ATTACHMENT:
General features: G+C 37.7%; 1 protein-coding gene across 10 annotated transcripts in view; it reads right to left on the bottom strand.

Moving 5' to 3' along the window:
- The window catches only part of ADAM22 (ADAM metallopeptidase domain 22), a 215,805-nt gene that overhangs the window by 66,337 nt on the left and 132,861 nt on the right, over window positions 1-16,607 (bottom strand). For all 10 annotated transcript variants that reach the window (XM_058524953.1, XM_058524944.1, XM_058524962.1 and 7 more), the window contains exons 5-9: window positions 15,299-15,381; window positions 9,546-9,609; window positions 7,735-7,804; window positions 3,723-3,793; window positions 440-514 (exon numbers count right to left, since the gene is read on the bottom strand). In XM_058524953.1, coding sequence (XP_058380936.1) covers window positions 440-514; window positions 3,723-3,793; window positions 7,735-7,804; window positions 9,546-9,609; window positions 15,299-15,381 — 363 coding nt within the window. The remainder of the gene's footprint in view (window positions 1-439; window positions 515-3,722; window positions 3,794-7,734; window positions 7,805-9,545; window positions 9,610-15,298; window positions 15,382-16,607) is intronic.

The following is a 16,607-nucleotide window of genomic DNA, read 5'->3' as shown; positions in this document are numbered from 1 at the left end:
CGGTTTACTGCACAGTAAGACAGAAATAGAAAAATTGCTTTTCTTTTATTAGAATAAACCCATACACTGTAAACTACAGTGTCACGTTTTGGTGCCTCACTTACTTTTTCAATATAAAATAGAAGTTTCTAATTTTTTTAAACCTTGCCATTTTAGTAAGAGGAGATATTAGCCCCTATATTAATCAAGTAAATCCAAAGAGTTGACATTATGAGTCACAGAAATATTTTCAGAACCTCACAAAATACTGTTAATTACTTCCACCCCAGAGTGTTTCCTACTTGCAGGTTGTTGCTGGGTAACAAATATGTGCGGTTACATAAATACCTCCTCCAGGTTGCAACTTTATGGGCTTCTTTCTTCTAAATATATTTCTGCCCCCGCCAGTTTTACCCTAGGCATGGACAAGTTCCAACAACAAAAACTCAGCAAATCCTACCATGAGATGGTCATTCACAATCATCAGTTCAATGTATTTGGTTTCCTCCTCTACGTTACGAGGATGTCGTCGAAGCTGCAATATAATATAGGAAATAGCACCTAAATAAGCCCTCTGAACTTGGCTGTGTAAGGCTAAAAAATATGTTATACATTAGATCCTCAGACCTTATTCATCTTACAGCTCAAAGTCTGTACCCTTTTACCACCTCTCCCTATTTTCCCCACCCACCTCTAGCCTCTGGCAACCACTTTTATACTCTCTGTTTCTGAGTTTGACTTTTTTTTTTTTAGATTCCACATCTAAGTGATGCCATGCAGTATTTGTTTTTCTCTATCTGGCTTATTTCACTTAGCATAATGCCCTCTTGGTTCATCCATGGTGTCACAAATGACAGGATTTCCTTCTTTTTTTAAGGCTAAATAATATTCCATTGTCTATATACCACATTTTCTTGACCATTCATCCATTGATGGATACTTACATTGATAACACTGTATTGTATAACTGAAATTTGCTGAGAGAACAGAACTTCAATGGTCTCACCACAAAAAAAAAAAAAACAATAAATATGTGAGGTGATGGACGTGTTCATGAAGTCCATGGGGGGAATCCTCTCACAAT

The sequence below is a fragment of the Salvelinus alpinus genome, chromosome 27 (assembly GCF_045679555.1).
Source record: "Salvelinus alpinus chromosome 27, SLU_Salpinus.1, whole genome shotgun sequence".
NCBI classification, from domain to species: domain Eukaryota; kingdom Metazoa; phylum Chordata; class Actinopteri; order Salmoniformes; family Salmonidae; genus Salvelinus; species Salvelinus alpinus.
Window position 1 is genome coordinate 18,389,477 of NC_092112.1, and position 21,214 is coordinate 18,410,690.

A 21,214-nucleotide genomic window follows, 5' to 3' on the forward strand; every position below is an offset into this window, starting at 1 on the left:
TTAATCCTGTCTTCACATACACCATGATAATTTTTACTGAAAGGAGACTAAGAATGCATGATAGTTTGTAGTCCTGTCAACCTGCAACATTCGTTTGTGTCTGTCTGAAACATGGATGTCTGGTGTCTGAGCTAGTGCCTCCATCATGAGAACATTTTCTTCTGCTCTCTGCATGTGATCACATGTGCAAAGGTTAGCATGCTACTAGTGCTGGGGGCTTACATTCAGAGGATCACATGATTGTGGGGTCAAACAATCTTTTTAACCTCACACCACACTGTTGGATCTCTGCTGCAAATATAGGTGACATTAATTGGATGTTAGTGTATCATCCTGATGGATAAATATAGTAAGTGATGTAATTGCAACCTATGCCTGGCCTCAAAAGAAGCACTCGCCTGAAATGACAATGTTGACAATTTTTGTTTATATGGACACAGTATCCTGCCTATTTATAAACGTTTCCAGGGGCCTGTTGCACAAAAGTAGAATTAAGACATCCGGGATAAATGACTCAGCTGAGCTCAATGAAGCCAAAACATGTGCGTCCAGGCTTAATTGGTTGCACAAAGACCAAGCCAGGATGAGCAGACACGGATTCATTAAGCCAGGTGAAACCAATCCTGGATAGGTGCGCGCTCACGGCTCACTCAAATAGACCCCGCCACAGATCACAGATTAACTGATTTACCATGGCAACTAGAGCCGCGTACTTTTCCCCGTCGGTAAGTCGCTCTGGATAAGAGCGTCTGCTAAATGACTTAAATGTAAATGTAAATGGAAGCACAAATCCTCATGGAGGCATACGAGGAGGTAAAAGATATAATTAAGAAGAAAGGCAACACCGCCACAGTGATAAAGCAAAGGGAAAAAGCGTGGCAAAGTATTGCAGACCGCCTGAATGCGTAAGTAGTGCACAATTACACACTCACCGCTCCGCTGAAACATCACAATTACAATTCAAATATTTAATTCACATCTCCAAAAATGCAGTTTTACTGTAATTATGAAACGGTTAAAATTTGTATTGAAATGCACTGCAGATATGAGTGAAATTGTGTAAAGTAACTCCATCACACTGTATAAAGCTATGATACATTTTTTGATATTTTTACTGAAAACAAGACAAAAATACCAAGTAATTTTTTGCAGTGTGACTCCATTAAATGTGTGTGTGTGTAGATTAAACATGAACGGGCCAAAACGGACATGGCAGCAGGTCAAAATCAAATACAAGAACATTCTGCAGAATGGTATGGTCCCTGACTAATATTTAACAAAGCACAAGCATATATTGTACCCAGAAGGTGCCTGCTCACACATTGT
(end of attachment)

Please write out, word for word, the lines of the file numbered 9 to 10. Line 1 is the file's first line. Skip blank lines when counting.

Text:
Window position 1 is genome coordinate 18,389,477 of NC_092112.1, and position 21,214 is coordinate 18,410,690.

A 21,214-nucleotide genomic window follows, 5' to 3' on the forward strand; every position below is an offset into this window, starting at 1 on the left: